Yesterday, the Federal Communications Commission issued three Orders and a Public Notice designed to implement the new requirements of the Satellite Television Extension and Localism Act (STELA).

The FCC beat by one day the November 24, 2010 statutory deadline for adopting new rules governing several aspects of satellite operators' carriage of television broadcast signals under STELA. The first of three Orders favors satellite providers by making it easier for them to import the signals of significantly viewed ("SV") stations from neighboring markets into a station's local television market. However, the other two Orders favor broadcasters in updating the procedures for subscribers wishing to qualify to receive distant network television stations from their satellite operator. Lastly, the FCC issued a Public Notice seeking comments and data for a required report to Congress regarding the availability of in-state broadcast stations to cable and satellite subscribers located in markets straddling state borders.

Significantly Viewed Stations Order
In this Order, the FCC concluded that, under STELA, a satellite subscriber must generally subscribe to the local-into-local package before it can receive the signal of an out of market station significantly viewed (over-the-air) in that subscriber's area. Illogically, however, the subscriber does not have to receive the signal of the local affiliate of the same network as the imported SV network station. The subscriber's receipt by satellite of any local station is all that is needed. The FCC stated that its interpretation means that, where a local affiliate is not carried during negotiation of a retransmission consent agreement, the satellite carrier can provide certain subscribers with network programming from an SV network station in a neighboring market.

Continue reading "Client Alert: FCC Implements Satellite Television Extension and Localism Act"


Client Advisory: FCC Issues Two Notices of Proposed Rulemaking to Implement STELA

Posted August 6, 2010

By Lauren Lynch Flick

The FCC is moving quickly to implement the Satellite Television Extension and Localism Act of 2010 (STELA). STELA is the latest law to extend and update the original Satellite Home Viewer Act of 1998, allowing direct to home satellite carriers to deliver the signals of local television stations to subscribers. The Commission has commenced two rulemakings which, because Congress gave the FCC a deadline of November 2010 to wrap up its proceedings and adopt implementing rules, have very short comment periods.

The first proceeding deals with satellite carriers' ability to import distant, but significantly viewed, television signals into a local station's television market. The FCC's proposals could result in an increase in importation of significantly viewed signals by satellite providers. Therefore, stations should familiarize themselves with their rights concerning significantly viewed signals. Comments in this proceeding are due on August 17 and Reply Comments are due on August 27. An in-depth analysis of this proceeding can be found in our Client Advisory.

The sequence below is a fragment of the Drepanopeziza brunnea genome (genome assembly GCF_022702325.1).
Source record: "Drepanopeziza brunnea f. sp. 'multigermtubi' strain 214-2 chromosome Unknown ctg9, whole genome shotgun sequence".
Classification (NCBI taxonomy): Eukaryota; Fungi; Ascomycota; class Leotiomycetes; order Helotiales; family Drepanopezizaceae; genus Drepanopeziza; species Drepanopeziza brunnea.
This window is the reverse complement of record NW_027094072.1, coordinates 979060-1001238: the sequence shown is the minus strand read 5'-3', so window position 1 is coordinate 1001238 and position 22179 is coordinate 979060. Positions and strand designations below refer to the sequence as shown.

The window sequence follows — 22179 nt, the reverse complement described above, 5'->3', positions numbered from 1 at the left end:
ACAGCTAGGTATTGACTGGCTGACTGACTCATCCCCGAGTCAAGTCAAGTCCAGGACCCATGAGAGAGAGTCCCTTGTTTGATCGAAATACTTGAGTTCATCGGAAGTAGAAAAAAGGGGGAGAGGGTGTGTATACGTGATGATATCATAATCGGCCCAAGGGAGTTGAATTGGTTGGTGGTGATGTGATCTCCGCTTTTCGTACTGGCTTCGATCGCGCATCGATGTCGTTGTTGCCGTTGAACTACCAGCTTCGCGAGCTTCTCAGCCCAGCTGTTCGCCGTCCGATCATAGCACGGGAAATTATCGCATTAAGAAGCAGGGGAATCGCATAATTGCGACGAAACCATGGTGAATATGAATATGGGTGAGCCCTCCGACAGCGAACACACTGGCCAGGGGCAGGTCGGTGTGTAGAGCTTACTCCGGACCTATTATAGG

The second proceeding deals with the method by which the FCC determines whether a subscriber is eligible to receive the imported signal of a distant network-affiliated station. The FCC is examining both its computerized predictive model for determining whether a particular household is "served" by the local station, as well as its methodology for making actual on-site signal strength measurements. Where a satellite subscriber seeks to receive the signal of a distant network-affiliated station, the FCC's predictive model is used to assess whether the subscriber can receive the local network affiliate over the air. A household that is found to be "served" by the local affiliate is generally not eligible to receive the imported signal of an out of market affiliate of the same network. However, the subscriber can challenge the results of the FCC's predictive model by seeking an on-site measurement of the local station's signal.

STELA directs the FCC to update its predictive methodology to account for the completion of the nationwide transition to digital television, as well as to make specific modifications to the definition of "unserved" households. Comments in this proceeding are due on August 24 and Reply Comments are due on September 3. A detailed discussion of the FCC's proposals in this proceeding can be found in a second Client Advisory released today.


CARD Act Will Exempt Prepaid Phone Cards (Not Mobile Broadband/Internet Access)

Posted May 18, 2010

By Deborah S. Thoren-Peden, Greg L. Johnson
and Amy L. Pierce

5/18/2010
Prepaid "cards, codes and other devices" redeemable solely for telephone services are exempt from a new federal law that goes into effect August 22, 2010. However, if they can also be redeemed for related technology services, these products will (at least in most instances) be subject to provisions restricting fees, prohibiting expiration in less than five years, and imposing strict disclosure requirements if fees are charged or the products expire.

On March 23, 2010, the Federal Reserve Board ("Board") issued its Final Rule implementing Title IV of the federal Credit Card Accountability, Responsibility and Disclosure Act of 2009, which was signed into law by President Obama on May 22, 2009 (collectively, the "CARD Act"). The CARD Act amends the federal Electronic Funds Transfer Act (EFTA), and the Final Rule amends the EFTA's implementing regulation, Regulation E. It takes effect August 22, 2010. It applies to prepaid card products sold to a consumer on or after August 22, 2010, or provided to a consumer as a replacement for such product. State laws that are consistent with the CARD Act are not preempted, which means the CARD Act provides a minimum floor. State laws that provide greater protection for consumers are not inconsistent with the CARD Act.